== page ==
Craig Becker, president of the Tennessee Hospital Association, spoke to Belmont faculty and students last week about the future of the healthcare industry, focusing his remarks on the new changes that will be brought about by the Patient Protection and Affordable Care Act.
While he realizes that the healthcare industry is about to undergo radical change, he does not fear those changes. “I really am an optimist,” he stated. “And I’m invigorated by chaos. Chaos brings change.”
In the past, he argued that the existing system was not perfect, that there were quality of care issues. The new legislation will force the industry to address these issues sooner rather than later. “Hospitals will be forced to look outside of their four walls.”
He predicts that within the next several years, Tennessee will see a significant decline in its number of hospitals. At present, there are 154 in the state of Tennessee; approximately, 70 to 77 of those are rural hospitals. Becker believes that in five to ten years, there will be only 90 hospitals statewide. Rural hospitals will have to actively seek partnerships with the larger organizations.
In many parts of the state, the rural hospitals are centers of community. Closing them poses a challenge as is it will draw a lot of community resistance, he explained. However, he believes that there is a silver lining. “With this change comes a move away from fee-for-service,” he said.
For the second consecutive year, the Belmont University College of Pharmacy has risen to reach the “Elight 8″ in a national pharmacy and clinical skills competition. Pharmacy students Kim Bentley, Courtney Curtis, Kris Losanovski, Jesse Howell and Dana Spenser will represent Belmont University in the quarterfinal round of the American College of Clinical Pharmacy (ACCP) Challenge in Hollywood, Fla. during ACCP’s annual meeting on Oct. 20-22.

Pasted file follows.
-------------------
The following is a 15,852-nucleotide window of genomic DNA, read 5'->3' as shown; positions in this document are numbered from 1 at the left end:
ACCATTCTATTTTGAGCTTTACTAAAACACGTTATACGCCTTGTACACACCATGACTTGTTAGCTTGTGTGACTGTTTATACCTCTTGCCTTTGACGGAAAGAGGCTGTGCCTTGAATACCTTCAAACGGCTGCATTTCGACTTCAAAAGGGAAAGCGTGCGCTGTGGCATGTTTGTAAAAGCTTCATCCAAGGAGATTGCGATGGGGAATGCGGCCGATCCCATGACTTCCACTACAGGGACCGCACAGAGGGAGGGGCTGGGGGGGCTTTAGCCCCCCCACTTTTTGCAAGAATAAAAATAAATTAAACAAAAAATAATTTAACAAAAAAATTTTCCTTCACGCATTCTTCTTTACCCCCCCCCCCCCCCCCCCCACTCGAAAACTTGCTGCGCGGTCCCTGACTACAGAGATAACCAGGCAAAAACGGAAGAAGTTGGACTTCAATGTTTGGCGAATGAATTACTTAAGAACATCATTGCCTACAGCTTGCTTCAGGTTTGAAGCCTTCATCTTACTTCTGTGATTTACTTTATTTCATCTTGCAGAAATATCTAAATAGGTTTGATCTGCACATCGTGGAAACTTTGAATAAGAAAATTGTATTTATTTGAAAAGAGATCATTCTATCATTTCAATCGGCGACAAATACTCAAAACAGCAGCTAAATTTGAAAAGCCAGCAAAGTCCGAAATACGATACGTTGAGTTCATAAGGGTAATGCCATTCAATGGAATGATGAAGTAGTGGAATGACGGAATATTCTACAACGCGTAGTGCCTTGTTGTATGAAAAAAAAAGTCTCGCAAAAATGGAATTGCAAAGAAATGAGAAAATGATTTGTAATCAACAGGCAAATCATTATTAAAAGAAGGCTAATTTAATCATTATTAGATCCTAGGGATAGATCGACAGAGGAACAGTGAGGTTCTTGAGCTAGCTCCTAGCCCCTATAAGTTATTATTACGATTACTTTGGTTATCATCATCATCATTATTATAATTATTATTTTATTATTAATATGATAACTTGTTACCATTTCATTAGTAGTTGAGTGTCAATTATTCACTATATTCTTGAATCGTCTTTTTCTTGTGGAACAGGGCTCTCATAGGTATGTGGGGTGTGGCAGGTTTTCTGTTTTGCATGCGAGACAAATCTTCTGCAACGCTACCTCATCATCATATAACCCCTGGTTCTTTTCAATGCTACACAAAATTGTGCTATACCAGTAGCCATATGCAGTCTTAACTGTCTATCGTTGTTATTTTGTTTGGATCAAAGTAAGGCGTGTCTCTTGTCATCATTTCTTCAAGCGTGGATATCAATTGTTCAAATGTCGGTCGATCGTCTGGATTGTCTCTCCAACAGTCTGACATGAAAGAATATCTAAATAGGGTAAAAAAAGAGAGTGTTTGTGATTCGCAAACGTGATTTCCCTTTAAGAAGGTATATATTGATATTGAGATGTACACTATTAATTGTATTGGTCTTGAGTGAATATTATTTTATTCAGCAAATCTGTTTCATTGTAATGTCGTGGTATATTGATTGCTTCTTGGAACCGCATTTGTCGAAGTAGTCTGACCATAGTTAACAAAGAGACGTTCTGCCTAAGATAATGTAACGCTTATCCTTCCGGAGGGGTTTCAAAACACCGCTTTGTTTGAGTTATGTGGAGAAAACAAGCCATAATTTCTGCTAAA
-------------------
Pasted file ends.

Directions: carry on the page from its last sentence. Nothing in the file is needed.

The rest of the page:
Belmont College of Pharmacy is the only Tennessee team remaining in the competition as well as the only team in the country to make a repeat trip to the national quarterfinal. The other seven teams advancing this year are from pharmacy schools at Drake University, Northeastern University, Purdue University, Samford University, Thomas Jefferson University, University of California San Diego and University of Colorado. Last fall Belmont’s team reached the No. 5 spot in the national competition.
Assistant Professor and Director of Drug Information Services Cathy Ficzere worked to facilitate participation among students in the College of Pharmacy last spring along with Assistant Professor Rachel Franks, who worked to prepare the selected team over the summer for this challenging competition. (more…)
The Accreditation Council for Pharmacy Education (ACPE) Board of Directors has awarded full accreditation status to the Belmont University College of Pharmacy (BUCOP). ACPE, the official regulatory body that accredits all colleges of pharmacy in the United States, reviewed Belmont at its June meeting and made the announcement on June 28. The accreditation extends until June 30, 2014, which is the customary two-year term for a new program receiving full accreditation status.
Belmont’s College of Pharmacy Dean Dr. Phil Johnston said, “This wonderful announcement is the culmination of efforts from so many great people, from our Board of Trustees, our Belmont University leadership, wonderful faculty and our students. We also must thank so many health care professionals, especially pharmacists in the Nashville region, for working with us this past five years. We could not have provided such rich experiences without them. And I want to particularly thank the first graduating class who were the pioneers in the program, and who now are preparing to practice throughout the country.”
After opening its doors in 2007, BUCOP provided students with the skills to contribute to the growing health care needs of Nashville. BUCOP graduated its charter class on May 5, 2012 with 65 members of the Class of 2012 receiving their Doctor of Pharmacy (Pharm.D.) degree. The initial class has paved the way for future BUCOP students, setting a high standard for academic excellence and community service. The Class of 2016, which enrolls in August, is full with 75 students taking all available seats.